Despite the notion that racing is a solitary sport, the best racers are those who can work well with their mechanics and engineers.
Justin Banner breaks down two cars with identical setups, the only difference? Their rear tires.
We take a look at the new NHRA-legal SSR carburetors from Quick Fuel Technology
Wayne Scraba talks jetting and horsepower in a Holley carb and how to increase effectiveness.
What is it that gives certain drivers a distinct advantage when it comes time to lay down one quick lap? It’s not just boldness, grit or bravery that a quick driver needs to secure the frontmost position on the grid.
Over the past three segments of this series, we’ve taken a look at the installation of a Jesel belt drive system. We also installed the crank pulley. In this segment, we’ll complete the installation with the fitting of the cam pulley and the drive belt.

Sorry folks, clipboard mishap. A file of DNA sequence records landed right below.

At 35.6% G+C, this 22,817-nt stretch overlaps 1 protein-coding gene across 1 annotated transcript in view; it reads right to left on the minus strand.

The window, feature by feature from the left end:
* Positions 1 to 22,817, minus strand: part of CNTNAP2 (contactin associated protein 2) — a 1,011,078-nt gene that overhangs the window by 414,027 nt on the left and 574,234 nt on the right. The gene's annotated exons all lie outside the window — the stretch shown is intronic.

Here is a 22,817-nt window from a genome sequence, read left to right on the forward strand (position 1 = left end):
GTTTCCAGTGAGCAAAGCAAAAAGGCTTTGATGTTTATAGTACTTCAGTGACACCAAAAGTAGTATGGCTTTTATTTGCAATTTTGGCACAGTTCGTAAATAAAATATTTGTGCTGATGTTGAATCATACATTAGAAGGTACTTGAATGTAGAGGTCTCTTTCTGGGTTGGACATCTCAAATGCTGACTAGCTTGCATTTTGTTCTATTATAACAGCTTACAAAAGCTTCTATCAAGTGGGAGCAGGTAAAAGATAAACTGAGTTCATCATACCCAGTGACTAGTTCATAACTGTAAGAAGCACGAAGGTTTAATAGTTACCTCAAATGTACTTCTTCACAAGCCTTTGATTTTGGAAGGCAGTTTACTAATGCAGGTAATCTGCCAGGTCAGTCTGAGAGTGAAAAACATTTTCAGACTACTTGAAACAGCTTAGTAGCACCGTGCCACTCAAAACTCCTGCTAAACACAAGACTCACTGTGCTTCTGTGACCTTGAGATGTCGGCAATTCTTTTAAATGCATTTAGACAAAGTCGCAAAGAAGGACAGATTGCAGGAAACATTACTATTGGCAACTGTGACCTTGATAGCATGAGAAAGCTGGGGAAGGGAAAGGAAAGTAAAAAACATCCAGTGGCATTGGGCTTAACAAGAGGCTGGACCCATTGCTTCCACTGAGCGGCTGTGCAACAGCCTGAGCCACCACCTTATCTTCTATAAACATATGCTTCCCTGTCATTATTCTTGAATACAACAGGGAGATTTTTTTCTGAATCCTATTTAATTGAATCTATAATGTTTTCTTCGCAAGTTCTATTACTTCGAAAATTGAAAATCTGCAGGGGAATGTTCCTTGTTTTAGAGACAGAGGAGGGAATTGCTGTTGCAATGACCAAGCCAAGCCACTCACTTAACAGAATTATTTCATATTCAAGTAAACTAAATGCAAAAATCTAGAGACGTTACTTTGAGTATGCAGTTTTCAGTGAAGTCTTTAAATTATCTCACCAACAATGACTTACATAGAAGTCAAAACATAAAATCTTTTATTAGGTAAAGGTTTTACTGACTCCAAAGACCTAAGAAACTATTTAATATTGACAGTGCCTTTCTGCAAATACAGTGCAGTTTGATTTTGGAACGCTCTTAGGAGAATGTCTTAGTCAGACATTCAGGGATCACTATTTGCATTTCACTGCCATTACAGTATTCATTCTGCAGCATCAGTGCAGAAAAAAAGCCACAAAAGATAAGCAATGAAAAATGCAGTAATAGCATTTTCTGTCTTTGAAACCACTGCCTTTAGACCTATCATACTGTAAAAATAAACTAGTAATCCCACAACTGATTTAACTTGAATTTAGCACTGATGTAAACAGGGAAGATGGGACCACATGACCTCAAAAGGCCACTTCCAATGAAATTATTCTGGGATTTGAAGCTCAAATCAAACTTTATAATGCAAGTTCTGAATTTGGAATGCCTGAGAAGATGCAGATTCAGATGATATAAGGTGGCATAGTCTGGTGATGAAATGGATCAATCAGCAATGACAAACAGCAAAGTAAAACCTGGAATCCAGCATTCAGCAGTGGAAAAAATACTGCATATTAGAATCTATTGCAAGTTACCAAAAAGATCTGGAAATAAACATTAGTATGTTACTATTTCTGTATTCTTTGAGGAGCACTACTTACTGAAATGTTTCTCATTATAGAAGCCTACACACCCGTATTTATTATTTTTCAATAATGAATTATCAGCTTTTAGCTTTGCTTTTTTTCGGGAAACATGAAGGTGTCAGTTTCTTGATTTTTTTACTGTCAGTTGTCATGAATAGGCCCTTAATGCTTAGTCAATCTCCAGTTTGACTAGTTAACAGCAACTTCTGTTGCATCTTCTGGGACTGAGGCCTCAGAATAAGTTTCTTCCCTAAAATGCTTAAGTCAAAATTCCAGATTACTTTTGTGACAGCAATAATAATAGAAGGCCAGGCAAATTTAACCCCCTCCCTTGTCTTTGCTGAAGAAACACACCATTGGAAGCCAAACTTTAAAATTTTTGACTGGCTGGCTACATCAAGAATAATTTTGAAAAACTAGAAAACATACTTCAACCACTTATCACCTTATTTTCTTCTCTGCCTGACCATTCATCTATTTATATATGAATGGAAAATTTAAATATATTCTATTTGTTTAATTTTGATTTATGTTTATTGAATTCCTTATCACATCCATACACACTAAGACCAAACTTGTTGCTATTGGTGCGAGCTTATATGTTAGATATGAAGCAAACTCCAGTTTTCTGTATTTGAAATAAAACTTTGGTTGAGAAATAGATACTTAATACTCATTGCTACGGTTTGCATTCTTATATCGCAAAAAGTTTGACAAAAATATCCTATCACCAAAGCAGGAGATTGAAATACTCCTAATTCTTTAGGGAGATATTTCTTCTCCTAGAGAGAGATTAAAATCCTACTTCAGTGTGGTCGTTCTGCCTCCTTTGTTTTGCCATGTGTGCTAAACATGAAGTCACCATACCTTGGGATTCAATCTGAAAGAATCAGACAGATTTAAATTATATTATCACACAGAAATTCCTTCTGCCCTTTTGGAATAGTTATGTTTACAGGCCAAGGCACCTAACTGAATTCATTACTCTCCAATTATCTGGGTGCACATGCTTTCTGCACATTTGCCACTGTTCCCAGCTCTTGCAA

Anyone who’s spent much time racing realizes how, as they gain experience on the track, they’re able to relax. Some of this has to do with their improved car control, but it’s also because of their ability to process a greater amount of information.
You can almost completely eliminate wheel hop by removing your leafsprings and installing a quality 4-link rear end.
We’re back with our third segment of the Jesel camshaft timing belt installation. This time around we’ll show you how to shim the cam pulley adapter, and we’ll also dig into installing the crank pulley.
No matter how much money you put into it, the rear suspension on your 70-73 F-body has one glaring shortcoming: It’s got a solid axle. There’s a way to overcome that, though. It’s called an independent rear suspension (IRS).